Kalavim.ka or Karavim.ka Plant

Warner Belanger belanger at FAS.HARVARD.EDU
Tue Jul 20 09:36:29 EDT 2004


In the MahAvastu, there is a mention of a karavim.ka in a verse describing the
god's reaction to the impending birth of the Buddha. The verse in Senart's
edition is truncated due to a break in the manuscripts he was working with, but
it seems fairly clear. The verse reads as follows:
... divyA pravars.i varakusumA utpalasya /
madhukarakaravi.mkA suvarn.amAlyA yAva jino kuks.im. pravis.t.o sam.prajAno //

The previous two verses describe gods playing music and raining down sandalwood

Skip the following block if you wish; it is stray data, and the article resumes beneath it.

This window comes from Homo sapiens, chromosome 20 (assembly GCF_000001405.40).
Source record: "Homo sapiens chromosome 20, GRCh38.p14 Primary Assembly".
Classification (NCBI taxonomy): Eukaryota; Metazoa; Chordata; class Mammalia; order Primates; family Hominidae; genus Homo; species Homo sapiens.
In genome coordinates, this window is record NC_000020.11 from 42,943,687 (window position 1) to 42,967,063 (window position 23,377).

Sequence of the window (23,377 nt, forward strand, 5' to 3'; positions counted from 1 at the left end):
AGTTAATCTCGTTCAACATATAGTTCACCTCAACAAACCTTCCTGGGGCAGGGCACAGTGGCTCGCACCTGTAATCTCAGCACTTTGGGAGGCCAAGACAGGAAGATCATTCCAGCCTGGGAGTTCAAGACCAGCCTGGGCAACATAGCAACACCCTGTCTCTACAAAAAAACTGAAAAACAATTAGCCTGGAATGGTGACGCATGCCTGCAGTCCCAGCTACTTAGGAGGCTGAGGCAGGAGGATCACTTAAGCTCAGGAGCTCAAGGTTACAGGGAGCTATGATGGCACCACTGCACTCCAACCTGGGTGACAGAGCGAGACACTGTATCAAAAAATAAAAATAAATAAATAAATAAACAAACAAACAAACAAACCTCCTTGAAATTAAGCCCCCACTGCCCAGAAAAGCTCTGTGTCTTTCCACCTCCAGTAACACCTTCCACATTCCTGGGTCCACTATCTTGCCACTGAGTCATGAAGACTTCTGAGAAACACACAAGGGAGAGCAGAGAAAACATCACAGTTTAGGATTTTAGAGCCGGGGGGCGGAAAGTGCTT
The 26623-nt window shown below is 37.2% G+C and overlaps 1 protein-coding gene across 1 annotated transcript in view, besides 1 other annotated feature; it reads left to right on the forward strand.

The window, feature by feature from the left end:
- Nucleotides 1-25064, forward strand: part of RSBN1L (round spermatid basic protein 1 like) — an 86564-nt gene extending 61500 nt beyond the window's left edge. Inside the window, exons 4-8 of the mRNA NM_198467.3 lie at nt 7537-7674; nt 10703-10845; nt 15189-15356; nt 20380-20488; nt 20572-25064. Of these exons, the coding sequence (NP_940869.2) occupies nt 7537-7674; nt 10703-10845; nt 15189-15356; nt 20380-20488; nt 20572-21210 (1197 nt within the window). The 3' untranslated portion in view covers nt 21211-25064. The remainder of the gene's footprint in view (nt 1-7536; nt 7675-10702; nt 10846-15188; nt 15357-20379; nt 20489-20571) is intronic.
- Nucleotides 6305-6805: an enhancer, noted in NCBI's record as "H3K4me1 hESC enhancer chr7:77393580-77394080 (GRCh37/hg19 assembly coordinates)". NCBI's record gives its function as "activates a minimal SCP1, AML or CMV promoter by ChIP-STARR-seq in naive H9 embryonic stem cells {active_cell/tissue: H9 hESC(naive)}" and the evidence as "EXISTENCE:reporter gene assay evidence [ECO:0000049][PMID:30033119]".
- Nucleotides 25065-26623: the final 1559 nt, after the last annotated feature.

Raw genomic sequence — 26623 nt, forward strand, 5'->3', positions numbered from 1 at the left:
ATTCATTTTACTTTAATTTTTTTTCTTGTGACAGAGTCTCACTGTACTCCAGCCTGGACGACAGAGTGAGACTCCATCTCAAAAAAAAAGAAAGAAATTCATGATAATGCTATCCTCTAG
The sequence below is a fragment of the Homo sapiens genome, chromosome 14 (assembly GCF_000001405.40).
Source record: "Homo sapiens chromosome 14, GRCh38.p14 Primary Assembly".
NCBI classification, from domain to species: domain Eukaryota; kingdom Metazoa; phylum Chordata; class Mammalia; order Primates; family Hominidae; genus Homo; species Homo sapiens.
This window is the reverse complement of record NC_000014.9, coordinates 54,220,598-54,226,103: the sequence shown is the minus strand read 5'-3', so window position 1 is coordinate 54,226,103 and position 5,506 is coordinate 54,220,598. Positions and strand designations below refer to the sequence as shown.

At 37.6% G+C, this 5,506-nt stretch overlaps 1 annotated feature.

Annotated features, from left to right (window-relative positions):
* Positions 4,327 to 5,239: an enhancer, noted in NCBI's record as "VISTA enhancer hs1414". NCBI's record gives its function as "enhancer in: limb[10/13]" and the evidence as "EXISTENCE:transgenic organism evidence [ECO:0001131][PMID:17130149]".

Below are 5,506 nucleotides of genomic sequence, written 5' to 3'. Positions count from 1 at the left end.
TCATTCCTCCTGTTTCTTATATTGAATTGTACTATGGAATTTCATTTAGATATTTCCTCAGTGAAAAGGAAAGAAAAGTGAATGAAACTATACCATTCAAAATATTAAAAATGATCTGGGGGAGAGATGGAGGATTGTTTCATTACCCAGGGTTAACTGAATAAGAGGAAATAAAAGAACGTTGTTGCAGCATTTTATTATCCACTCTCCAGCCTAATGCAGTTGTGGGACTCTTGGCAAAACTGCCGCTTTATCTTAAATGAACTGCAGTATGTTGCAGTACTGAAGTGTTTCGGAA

powder, so I believe it is safe to assume that the gods would be the subject of
this particular verse.

I assume it is likely that karavim.ka is used as an alamkara for kalavim.ka or
as a dialectical variation. Kalavim.ka is normally a bird, the Indian cuckoo,
according to Monier-Williams, but he also mentions that it is a plant that is
equivalent to the kalingaka. His entry for kalingaka isn't enlightening either.
Does anyone have any information on this particular plant, in particular its
color or the likelihood that it would be used in the construction of a mAla?

Thank you in advance,
Warner Belanger



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